It is with sincere and heartfelt sadness that I greet you, for it means that your uncle has passed away. He was, as I am certain you have surmised, a man of some wealth. After your mother’s horrific death, and the sudden passing of your genteel neighbor, your uncle felt it would be best for you to be institutionalized.

  However, with his recent passing, the funding for your care at the facility has evaporated, for lack of a better word. He was able to establish a trust fund for you, but in all honesty, it is sufficient only for you to live upon, but not enough to keep you in the facility in which you grew up.

  You will, I trust, reach out to me should you encounter any difficulties in this sudden and radical return to society. I have been assured that you have the wherewithal to survive this.

  Please feel free to contact me at any time.

  Sincerely,

  Robert L. Barkis, Esq.

  Connor set the letter down and picked up the money. He had handled cash before, but only a little at a time, and that was more to familiarize him with money as a real item than as an abstract idea. The facility had prepared him for an eventual, gradual return to the world he had shunned as a child. Connor knew the basics of cellphones, computers, and even public transportation. He had been taught how to cook, clean, and earned a high school diploma.

  And he had been given every assurance that ghosts did not exist.

  Some days, he even believed them.

  Connor sighed, folded the money, and stuffed it into his front pocket. He put the debit card in a back pocket and walked into the den. Earlier, he had seen a collar and leash. They were draped over the coffee table.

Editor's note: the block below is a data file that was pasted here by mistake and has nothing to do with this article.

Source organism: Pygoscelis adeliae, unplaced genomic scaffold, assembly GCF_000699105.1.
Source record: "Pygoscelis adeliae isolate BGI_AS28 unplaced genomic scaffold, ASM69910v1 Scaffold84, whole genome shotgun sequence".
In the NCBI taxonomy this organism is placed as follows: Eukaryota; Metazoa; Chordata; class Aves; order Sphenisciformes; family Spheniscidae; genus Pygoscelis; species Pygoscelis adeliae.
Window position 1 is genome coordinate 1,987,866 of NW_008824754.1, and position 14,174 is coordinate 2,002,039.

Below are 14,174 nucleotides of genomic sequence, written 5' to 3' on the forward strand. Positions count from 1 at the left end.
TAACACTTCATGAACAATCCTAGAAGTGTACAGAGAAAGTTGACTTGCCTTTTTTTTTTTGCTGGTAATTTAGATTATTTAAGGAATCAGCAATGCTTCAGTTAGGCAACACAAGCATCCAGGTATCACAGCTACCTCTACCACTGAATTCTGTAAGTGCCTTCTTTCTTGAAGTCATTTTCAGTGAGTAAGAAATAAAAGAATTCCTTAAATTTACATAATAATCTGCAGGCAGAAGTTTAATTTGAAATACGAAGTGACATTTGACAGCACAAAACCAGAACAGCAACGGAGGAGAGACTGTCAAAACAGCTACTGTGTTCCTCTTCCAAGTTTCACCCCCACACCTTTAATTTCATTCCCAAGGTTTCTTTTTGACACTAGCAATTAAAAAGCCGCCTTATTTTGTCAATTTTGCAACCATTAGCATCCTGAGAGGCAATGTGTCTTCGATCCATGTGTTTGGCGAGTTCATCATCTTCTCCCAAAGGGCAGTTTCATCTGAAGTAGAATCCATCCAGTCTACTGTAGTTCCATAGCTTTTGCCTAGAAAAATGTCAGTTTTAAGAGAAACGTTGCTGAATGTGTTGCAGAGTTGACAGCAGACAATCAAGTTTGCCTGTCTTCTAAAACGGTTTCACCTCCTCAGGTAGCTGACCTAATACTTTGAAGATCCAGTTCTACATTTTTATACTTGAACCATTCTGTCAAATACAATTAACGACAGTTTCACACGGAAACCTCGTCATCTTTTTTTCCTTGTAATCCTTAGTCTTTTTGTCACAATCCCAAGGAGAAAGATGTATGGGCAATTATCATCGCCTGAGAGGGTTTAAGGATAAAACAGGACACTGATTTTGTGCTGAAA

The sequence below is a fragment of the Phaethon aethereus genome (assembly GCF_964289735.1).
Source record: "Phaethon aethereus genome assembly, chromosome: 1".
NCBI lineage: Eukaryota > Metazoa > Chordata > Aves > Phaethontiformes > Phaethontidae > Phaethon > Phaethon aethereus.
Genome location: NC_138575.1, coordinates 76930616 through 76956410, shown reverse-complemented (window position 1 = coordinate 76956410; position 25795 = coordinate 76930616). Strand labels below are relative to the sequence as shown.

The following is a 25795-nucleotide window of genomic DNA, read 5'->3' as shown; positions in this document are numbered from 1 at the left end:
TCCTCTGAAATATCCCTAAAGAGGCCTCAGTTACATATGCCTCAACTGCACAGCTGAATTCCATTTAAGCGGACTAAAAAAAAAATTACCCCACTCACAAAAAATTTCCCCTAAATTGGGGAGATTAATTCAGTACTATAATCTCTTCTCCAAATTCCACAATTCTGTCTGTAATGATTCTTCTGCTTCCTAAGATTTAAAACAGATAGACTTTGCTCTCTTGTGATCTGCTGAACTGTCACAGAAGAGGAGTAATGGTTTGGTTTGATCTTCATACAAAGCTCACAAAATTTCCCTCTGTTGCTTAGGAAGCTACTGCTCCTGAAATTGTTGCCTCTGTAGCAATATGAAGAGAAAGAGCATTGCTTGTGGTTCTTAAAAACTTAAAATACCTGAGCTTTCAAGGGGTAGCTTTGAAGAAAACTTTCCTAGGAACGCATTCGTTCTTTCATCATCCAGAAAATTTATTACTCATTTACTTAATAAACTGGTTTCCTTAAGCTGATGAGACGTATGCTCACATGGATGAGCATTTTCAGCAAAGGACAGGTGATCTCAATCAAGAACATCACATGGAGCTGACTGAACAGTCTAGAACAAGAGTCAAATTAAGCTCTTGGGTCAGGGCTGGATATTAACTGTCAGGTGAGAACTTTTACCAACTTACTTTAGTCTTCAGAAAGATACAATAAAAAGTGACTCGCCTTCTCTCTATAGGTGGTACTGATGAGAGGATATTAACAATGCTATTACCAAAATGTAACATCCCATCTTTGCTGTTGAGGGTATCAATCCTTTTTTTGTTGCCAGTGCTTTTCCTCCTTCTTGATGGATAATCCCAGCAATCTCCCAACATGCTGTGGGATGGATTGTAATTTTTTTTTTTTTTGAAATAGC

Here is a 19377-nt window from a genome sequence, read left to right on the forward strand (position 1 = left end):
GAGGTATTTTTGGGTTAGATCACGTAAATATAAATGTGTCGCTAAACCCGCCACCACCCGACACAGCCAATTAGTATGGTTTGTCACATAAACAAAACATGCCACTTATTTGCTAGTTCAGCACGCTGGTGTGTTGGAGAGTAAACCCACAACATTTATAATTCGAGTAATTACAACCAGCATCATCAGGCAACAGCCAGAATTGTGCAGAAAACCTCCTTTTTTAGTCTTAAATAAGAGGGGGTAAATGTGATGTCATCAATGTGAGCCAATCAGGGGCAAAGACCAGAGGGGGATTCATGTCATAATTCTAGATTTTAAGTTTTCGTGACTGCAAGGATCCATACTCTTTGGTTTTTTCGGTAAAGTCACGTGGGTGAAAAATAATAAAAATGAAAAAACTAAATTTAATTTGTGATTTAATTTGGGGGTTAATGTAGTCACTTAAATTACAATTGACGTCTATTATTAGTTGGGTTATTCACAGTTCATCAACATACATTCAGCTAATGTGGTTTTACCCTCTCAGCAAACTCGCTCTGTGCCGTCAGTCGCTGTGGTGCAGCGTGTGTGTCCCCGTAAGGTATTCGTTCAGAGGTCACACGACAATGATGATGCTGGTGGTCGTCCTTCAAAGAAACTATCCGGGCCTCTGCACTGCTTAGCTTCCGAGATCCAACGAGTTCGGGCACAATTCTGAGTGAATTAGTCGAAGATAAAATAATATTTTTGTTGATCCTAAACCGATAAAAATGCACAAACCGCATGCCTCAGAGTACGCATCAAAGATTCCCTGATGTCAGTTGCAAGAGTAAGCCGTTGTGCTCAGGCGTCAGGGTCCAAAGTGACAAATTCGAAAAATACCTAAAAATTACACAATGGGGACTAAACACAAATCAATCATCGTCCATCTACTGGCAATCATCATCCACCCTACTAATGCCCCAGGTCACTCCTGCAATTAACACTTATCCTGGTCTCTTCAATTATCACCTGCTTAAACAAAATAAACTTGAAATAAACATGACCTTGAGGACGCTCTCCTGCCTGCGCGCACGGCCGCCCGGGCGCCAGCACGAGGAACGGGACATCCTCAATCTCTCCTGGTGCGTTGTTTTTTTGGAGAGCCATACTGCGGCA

“Come on, Rex,” Connor said, patting his leg as he had seen people in movies do. Either his father had done the same, or the dog had watched the same movies, for Rex trotted to him.

  “What are you doing?” His father’s tone was sharp.

  “Taking the dog for a walk,” Connor said, his stomach rumbling.

  “The hell you are,” the man snapped, pushing himself up and out of his chair.

  Connor straightened up and glared at his father.

  The man’s face paled, and he dropped back down, looking at the floor.

  “My dog,” his father mumbled.

  “He’s his own dog,” Connor corrected, “nobody else’s.”

  He looped the end of the leash around his wrist and followed Rex out of the house. The dog took the lead, going down the steps, onto the broken asphalt of the driveway crossing the street to the cemetery fence. Fear rumbled in Connor’s stomach, but he forced himself to deal with it.

  Connor had the dog, and Rex would protect him.

  The Shepherd put his nose to the ground, tail wagging lazily from left to right. They moved up to the far side of the cemetery, the sun setting to their left. For a short time, the headstones were backlit, and Connor tried not to look at the graves.

  The sounds of civilization faded away as they moved further along the street, towards a dead end and old trees. A faint sound reached Connor’s ears, and at first, he thought he had imagined it. Then he saw Rex twitch. The dog’s snout lifted, and the nostrils flared.

  Connor wanted to turn around, but he felt compelled to follow the dog’s lead, and the German Shepherd continued.

  The sound became more distinct, identifiable.

  Those are footsteps, Connor realized.

  And they were coming from inside the cemetery. In the growing darkness, someone kept pace with him on the other side of the iron fence, and they were drawing near.

  Rex came to a stop and sat down.

  Connor caught himself, narrowly missing the dog’s tail.

  “He remembers.”